Appellant was arrested for DWI and taken to the police station, where she took an Intoxylizer test. The Intoxylizer operator noticed that appellant had a strong odor of alcohol on her breath, glassy and bloodshot eyes, and “thick-tonged” speech. The alcohol concentration 1 results from appellant's two breath samples were a .163 at 10:39 p.m. and a .159 at 10:42 p.m. Appellant told the HPD officer that she was taking the prescription anti-depressant Zoloft.2 Appellant was found in possession of two Zoloft tablets, two Lorazepam tablets, six lithium carbonate tablets, and a capsule identified as Diovan.
Appellant also performed field-sobriety tests on videotape. She swayed during the one-leg stand test. During the walk-and-turn test, appellant exhibited two clues-an improper turn and a missed heel-to-toe maneuver. Appellant performed normally for a sober person on the Rhomberg test and “did all right” on the finger-to-nose test.
Retrograde Extrapolation Evidence
In her first point of error, appellant contends that the trial court committed harmful, reversible error by admitting retrograde-extrapolation evidence of her alcohol concentration at the time of the offense. Specifically, appellant claims that the State's expert lacked sufficient facts upon which to base her retrograde extrapolation.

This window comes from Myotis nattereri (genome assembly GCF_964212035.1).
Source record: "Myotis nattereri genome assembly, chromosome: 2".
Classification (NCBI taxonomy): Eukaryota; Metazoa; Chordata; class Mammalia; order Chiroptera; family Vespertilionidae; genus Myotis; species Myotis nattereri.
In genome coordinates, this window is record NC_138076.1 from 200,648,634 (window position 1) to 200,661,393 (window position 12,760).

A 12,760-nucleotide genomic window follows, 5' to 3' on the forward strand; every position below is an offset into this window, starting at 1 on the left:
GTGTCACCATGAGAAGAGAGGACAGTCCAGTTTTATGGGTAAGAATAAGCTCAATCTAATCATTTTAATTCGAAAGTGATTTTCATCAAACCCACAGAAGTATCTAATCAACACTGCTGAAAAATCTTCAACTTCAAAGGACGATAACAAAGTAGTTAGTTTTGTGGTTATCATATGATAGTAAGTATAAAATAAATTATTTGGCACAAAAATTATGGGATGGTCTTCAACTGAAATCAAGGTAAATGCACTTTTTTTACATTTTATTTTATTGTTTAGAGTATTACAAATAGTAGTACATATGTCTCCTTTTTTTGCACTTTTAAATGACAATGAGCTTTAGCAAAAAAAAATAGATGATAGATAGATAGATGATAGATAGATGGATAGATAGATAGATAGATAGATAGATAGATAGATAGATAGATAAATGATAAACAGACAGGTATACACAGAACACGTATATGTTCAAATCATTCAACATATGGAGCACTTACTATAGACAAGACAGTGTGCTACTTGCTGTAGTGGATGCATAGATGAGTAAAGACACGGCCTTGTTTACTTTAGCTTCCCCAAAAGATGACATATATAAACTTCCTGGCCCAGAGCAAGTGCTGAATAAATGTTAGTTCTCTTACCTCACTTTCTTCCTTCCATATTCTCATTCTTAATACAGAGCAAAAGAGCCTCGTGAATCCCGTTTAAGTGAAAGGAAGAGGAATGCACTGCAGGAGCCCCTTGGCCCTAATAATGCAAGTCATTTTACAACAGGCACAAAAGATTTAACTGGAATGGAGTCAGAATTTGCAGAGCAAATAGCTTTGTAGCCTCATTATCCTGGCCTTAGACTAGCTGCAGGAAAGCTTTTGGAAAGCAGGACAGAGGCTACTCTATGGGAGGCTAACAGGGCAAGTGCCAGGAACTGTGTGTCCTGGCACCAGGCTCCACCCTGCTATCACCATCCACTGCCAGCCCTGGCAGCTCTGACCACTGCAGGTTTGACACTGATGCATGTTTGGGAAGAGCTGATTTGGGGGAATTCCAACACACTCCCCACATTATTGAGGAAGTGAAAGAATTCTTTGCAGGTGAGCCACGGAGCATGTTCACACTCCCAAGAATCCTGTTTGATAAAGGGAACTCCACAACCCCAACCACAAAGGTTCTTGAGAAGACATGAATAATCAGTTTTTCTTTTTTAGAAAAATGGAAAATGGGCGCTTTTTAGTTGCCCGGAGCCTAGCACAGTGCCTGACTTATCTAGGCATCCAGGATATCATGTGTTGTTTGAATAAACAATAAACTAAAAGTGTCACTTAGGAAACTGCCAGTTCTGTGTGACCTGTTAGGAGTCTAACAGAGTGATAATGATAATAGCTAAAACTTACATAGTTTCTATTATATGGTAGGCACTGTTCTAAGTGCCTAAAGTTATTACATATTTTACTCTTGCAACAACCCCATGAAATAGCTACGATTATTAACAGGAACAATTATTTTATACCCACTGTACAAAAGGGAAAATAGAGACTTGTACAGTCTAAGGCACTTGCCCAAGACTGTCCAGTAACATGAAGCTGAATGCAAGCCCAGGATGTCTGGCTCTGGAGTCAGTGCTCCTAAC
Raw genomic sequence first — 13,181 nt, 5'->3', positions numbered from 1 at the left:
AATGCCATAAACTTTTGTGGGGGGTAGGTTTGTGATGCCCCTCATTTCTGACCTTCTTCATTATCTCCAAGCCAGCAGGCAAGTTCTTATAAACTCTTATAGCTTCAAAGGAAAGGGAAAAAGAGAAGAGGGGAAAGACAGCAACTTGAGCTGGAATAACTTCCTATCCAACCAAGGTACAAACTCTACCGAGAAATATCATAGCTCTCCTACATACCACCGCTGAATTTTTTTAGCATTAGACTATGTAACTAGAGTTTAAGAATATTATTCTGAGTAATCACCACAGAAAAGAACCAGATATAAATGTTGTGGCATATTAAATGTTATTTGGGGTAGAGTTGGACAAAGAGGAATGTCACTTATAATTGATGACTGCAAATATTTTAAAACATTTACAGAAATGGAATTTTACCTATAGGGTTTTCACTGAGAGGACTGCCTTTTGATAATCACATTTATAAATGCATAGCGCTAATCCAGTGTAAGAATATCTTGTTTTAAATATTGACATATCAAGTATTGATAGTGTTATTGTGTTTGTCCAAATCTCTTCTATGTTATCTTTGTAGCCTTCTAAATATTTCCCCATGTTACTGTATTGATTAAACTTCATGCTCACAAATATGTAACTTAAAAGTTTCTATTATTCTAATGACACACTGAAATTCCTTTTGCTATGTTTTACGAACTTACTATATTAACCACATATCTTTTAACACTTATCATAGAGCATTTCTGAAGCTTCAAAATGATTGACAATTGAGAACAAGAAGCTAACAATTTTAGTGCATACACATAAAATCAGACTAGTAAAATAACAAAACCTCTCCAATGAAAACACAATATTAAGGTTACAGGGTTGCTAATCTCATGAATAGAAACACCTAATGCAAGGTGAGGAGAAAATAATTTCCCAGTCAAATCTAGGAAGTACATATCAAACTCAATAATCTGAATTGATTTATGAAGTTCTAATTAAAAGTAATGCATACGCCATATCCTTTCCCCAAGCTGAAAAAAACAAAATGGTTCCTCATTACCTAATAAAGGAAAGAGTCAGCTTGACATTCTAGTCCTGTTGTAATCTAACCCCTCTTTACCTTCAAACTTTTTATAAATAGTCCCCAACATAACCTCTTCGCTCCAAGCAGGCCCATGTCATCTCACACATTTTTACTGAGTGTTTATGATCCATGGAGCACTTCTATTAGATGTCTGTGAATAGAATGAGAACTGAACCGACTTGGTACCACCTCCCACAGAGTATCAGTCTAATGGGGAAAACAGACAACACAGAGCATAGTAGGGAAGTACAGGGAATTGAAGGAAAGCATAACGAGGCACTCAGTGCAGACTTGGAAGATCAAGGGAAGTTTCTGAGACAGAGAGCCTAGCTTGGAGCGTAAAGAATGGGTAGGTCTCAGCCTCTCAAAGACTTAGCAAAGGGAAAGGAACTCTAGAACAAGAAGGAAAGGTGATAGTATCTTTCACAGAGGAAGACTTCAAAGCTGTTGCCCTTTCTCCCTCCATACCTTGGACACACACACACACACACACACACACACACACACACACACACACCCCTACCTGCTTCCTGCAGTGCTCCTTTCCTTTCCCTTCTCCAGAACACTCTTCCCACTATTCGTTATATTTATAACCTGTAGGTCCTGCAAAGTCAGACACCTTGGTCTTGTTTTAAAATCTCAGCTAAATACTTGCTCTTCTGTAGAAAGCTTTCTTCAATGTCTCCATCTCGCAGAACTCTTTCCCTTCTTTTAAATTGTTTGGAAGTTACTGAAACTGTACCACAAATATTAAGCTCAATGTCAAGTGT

We review a trial court's decision to admit or to exclude evidence under an abuse-of-discretion standard and will not reverse a trial court's ruling unless that ruling falls outside the zone of reasonable disagreement. Torres v. State, 71 S.W.3d 758, 760 (Tex.Crim.App.2002).
Retrograde extrapolation is the technique by which alcohol concentration at some earlier time is estimated based on the results of testing at a later time. Mata v. State, 46 S.W.3d 902, 908-09 (Tex.Crim.App.2001). In Mata, the Court of Criminal Appeals concluded that the science of retrograde extrapolation may be reliable under the facts of a given case. Id. at 916. The retrograde-extrapolation expert's ability to apply the science and explain it with clarity to the court is a paramount consideration. Id. The expert must show some understanding of the difficulties associated with retrograde extrapolation, as well as an awareness of the subtleties of the science and the risks inherent in any extrapolation. Id. Finally, the expert must be able to apply the science clearly and consistently. Id.